Really it’s lack of back story than politics, per-se. I know there’s a ton of expanded universe stuff out there that explains all this if I’m arsed to go look it up, but the movies essentially skip from where the Rebel Alliance is triumphant after the Battle of Endor, and go right back to the Resistance fighting the First Order with no mention of how things came to this pass.

It seemed to me that it was very bizarre that a force with the capability to defeat the Empire at Endor would in 20 years, be getting its ass handed to it by what was the remnants of the Empire. If nothing else, the New Republic/Rebel Alliance should have had a navy, etc… and the First Order should have been relegated to the backwater periphery and had some issues funding a big navy, etc…

That’s the disconnect that had me most confused; where did the First Order come from? How did they get so powerful? How did the Rebel Alliance/New Republic get so weak? Why are they on the run? And so on…

The destruction of Starkiller Base in the last film]

Although, Finn and Roses trip to Canto Bight made it pretty clear that a lot of the Galaxy doesn’t give a crap about the feud between the First Order and Resistance.

Well, consider Starkiller Base. The First Order builds and uses a doomsday weapon that destroys an entire planet. If the entire galaxy doesn’t rise up then and put them down like rabid dogs (especially after it becomes clear that their new toy has been destroyed), then the survival of a handful of rebels isn’t going to make much of a difference.

Of course I’m still trying to figure out what the First Order’s game plan is. “Be Evil” is a great slogan for a software corporation but it’s not much of an ethos to run a galaxy spanning civilization on.
BTW, my theory on went wrong with The Last Jedi? It was the last Jedi. Luke was the goddamned hero. No one wants to find out that he became a washed up disillusioned failure living in some craphole back corner of the galaxy, and, by the way, it’s all his fault that Kylo Ren hates his daddy.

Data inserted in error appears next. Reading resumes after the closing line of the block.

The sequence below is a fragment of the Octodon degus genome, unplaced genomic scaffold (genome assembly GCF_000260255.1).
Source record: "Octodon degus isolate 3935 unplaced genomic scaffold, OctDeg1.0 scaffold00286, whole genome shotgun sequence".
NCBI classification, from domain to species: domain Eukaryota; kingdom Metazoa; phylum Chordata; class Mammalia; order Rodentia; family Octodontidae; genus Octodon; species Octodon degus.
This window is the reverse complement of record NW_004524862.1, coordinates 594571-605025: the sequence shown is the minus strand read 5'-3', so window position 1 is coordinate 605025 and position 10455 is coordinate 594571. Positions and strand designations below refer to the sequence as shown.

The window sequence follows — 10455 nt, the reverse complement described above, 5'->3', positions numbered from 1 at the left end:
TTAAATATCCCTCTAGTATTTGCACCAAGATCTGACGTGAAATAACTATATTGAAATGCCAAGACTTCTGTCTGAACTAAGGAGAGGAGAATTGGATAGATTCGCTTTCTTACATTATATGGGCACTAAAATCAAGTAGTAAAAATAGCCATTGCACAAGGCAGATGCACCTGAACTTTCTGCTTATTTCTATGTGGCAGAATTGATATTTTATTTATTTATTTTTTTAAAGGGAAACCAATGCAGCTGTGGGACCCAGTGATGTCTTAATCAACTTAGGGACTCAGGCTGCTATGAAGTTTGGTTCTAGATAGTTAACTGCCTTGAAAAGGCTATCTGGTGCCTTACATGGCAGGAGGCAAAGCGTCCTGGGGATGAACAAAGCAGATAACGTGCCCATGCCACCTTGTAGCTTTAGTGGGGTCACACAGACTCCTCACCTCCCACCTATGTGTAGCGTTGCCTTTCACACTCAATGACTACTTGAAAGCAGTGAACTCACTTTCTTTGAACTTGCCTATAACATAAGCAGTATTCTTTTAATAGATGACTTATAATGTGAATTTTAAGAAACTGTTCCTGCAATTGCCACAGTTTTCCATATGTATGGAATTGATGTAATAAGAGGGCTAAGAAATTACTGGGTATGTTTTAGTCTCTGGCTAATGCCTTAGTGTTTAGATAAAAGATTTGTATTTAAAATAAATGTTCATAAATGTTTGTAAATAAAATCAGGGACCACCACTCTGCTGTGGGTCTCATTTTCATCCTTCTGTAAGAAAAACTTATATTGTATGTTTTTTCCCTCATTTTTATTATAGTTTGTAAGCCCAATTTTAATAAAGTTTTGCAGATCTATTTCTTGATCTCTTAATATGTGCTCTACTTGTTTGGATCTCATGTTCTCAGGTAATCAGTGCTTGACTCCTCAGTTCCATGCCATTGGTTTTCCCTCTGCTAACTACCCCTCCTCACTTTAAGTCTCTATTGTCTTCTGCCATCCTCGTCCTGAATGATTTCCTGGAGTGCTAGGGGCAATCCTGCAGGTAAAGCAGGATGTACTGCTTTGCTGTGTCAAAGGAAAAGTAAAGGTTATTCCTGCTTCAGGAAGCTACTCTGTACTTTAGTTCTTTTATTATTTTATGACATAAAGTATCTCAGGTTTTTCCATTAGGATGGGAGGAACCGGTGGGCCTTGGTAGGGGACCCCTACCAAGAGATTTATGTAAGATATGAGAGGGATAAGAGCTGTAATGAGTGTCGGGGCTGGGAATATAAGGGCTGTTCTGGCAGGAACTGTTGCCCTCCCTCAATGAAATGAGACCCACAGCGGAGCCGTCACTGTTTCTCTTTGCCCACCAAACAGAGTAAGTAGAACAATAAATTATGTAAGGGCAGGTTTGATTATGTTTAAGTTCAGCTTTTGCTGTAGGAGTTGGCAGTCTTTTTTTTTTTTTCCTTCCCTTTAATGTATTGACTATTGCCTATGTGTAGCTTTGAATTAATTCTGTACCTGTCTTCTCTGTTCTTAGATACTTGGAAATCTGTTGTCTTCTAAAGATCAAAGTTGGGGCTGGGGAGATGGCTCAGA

I mean, what is it with the Jedi? The universe is being ruled by total dickheads so they give up and go hide on their respective desert planets (Obi Wan), swamp planets (Yoda), or craggy Scottish Island planets. Actually, it’s worse than that. They first are instrumental in the creation of some evil dark side of the force worshipping prodigy, and then they go and hide.

I liked the movie when I saw it in theaters, and liked it again when I just rewatched it on Netflix a couple days ago. Certainly it has some flaws, but so did all the Star Wars movies. I can only assume anyone who thinks it’s worse than the prequels must be OK with cringe-inducing dialogue, terrible pacing (Canto Bight has nothing on the whole Pod Race), and way too many instances of “whoops, we somehow wandered into a video game.” Also, fart jokes.

Sure, the whole “wow, you made our heroes sad and old and disillusioned” is not my favorite aspect (I guess “old” was unavoidable), but that was established by The Force Awakens, not The Last Jedi. We already knew Luke had failed to keep Ben Solo from turning to the Dark Side, and he’d gone off to be a hermit and essentially abandoned his friends. His disillusionment in The Last Jedi was a logical continuation of that. The Force Awakens is also what gave us the tragic end to Han and Leia’s relationship, not to mention R2 basically just deciding to shut down because he was sad – which, IMO was the most out of character of any of the things we saw.

(Also, people seem to miss that Luke seems to have had a change of heart by the end. He rubs it in Kylo’s face that his death won’t be the end of the Jedi, because Rey will carry on.)

I don’t mind the “Rey’s parents are nobody” twist, first of all because I don’t like how Star Wars (especially the prequels) tries to make everyone related to everyone else. (Anakin built C-3PO? Seriously?!) And I really felt they were hinting strongly that her parents were Sith (the whole thing where Luke was horrified that she didn’t even try to resist the darkness, and then the bit where Kylo Ren says something like, “I know you’ll be the one who turns, because I saw who your parents were”), so that made it fairly effective as a twist.